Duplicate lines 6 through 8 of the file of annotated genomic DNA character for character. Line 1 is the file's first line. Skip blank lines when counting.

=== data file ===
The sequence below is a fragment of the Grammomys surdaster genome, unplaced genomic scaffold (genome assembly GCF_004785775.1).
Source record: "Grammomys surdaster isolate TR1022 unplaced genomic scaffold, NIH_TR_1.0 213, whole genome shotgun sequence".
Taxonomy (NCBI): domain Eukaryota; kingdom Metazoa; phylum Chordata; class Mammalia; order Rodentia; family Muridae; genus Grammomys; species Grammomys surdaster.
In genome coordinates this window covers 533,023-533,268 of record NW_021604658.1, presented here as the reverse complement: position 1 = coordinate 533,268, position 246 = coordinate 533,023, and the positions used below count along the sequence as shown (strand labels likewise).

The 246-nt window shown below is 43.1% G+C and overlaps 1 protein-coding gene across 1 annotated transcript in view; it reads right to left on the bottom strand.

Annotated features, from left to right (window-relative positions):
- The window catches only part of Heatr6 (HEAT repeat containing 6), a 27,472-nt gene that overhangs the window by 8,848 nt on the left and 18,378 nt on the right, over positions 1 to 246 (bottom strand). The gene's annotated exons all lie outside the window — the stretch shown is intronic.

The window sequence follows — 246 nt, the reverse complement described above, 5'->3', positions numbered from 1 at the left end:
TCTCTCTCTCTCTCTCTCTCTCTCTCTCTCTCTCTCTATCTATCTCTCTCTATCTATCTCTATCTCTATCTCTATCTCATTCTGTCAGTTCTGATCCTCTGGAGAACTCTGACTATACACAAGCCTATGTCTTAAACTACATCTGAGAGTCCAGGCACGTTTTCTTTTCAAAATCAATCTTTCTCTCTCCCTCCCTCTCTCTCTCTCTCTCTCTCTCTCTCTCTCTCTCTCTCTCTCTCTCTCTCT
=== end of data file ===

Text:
Annotated features, from left to right (window-relative positions):
- The window catches only part of Heatr6 (HEAT repeat containing 6), a 27,472-nt gene that overhangs the window by 8,848 nt on the left and 18,378 nt on the right, over positions 1 to 246 (bottom strand). The gene's annotated exons all lie outside the window — the stretch shown is intronic.

The window sequence follows — 246 nt, the reverse complement described above, 5'->3', positions numbered from 1 at the left end: